for National Geographic News
The ever-present supersonic gale from the sun creates never-before-seen magnetic "twisters" that "dance" across Mercury's magnetic field and occasionally touch down on its surface, new observations have revealed.
These invisible formations, made of high-energy electrons, kick up material from Mercury's surface and send it flying into the tiny, rocky planet's tenuous atmosphere, according to new research.
Part of a suite of new findings based on October 2008 data from the MESSENGER (MErcury Surface, Space ENvironment, GEochemistry, and Ranging) spacecraft, the study could help explain why Mercury's thin, inconstant atmosphere is so, well, mercurial.
The findings, published this week in the journal Science, could also add to scientists' understanding of the phenomenon called space weather.
With a period of strong solar storms predicted to start in 2012 that could interfere with satellites and disrupt power grids on Earth, better understanding of solar wind is a pressing need, scientists say.
Mercury's magnetic twisters are created when solar wind—which is actually a stream of charged particles—triggers a process on the tiny planet called magnetic reconnection.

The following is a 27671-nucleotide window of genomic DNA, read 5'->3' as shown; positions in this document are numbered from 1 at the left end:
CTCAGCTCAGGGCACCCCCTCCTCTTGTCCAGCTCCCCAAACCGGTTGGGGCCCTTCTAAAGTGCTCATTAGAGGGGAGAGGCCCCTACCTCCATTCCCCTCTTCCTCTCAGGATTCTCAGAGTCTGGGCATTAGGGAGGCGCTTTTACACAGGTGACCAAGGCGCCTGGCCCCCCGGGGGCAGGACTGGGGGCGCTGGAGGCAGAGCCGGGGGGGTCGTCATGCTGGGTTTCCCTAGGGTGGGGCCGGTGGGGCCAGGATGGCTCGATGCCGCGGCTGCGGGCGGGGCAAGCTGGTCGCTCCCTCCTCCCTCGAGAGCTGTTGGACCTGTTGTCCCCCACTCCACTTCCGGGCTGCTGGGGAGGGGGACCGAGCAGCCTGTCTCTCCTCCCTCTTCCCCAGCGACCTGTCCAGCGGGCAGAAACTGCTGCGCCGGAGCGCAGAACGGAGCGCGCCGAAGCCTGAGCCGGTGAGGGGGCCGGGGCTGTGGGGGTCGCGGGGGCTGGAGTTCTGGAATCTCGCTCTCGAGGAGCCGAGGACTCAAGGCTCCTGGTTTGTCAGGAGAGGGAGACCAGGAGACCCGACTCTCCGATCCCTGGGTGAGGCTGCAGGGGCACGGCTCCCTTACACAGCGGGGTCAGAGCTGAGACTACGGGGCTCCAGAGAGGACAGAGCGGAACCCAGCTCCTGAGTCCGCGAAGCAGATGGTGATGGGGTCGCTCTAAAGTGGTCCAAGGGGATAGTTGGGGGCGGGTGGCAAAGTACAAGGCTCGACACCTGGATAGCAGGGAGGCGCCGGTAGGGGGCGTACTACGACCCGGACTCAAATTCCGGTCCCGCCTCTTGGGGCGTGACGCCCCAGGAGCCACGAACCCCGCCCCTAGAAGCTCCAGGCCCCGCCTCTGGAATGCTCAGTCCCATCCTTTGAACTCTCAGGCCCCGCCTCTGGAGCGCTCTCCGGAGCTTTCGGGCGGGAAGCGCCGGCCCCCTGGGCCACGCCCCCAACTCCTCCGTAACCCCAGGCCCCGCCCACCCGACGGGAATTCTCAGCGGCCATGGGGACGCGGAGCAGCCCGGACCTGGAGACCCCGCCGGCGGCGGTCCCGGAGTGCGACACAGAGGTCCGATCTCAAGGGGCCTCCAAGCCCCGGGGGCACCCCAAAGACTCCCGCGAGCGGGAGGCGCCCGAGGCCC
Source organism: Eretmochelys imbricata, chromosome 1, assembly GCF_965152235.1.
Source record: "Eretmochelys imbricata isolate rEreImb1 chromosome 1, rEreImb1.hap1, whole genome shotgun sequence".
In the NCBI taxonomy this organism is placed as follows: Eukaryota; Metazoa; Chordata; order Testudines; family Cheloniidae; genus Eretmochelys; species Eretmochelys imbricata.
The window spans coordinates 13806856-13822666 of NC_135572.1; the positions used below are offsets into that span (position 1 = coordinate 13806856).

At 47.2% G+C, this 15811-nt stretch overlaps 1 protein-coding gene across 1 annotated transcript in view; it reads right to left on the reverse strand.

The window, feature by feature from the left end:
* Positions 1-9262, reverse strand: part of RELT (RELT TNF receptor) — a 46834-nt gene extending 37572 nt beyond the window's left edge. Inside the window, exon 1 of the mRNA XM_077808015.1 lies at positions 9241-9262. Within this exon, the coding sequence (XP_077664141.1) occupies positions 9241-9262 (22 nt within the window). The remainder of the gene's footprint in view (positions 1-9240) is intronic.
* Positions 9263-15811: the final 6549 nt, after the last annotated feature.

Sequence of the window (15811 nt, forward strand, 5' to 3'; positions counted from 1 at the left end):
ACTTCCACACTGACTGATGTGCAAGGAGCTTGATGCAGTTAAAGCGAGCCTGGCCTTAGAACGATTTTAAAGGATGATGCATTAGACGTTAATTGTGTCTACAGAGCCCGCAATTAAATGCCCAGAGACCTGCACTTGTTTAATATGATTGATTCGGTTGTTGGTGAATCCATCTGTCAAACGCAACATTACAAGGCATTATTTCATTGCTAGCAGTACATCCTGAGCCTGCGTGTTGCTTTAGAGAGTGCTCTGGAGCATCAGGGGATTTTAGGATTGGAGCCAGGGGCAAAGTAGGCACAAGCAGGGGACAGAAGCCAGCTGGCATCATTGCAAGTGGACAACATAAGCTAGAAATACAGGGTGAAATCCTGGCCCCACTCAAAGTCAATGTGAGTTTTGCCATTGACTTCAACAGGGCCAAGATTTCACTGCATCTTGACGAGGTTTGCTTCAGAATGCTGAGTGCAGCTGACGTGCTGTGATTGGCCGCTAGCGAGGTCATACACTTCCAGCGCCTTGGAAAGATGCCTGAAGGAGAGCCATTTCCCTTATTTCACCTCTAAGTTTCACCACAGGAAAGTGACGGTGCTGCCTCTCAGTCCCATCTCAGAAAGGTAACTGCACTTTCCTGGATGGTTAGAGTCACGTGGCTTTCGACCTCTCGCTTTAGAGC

This is when magnetic field lines flowing from the sun splice together with the field lines around Mercury.
The connection transfers solar wind energy into the planetary magnetic field and sends charged particles shooting toward the planet along the field lines.
Bundles of these connected field lines then penetrate the planet's magnetic boundary and their particles are sent whirling by the solar wind, forming the twisters.
On Earth, energy from magnetic reconnection "lights up" atoms in our much thicker atmosphere, creating the shimmering auroras at our planet's poles.
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